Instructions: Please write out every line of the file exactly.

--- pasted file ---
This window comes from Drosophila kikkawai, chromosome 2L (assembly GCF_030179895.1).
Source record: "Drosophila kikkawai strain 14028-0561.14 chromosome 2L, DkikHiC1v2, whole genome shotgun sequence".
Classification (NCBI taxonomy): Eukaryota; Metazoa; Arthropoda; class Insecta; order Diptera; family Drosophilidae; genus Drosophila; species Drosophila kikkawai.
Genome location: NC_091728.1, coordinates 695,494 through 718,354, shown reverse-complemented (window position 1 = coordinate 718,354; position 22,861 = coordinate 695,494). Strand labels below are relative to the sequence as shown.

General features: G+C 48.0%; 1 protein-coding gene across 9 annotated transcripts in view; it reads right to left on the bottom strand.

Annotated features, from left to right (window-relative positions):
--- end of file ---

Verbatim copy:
This window comes from Drosophila kikkawai, chromosome 2L (assembly GCF_030179895.1).
Source record: "Drosophila kikkawai strain 14028-0561.14 chromosome 2L, DkikHiC1v2, whole genome shotgun sequence".
Classification (NCBI taxonomy): Eukaryota; Metazoa; Arthropoda; class Insecta; order Diptera; family Drosophilidae; genus Drosophila; species Drosophila kikkawai.
Genome location: NC_091728.1, coordinates 695,494 through 718,354, shown reverse-complemented (window position 1 = coordinate 718,354; position 22,861 = coordinate 695,494). Strand labels below are relative to the sequence as shown.

General features: G+C 48.0%; 1 protein-coding gene across 9 annotated transcripts in view; it reads right to left on the bottom strand.

Annotated features, from left to right (window-relative positions):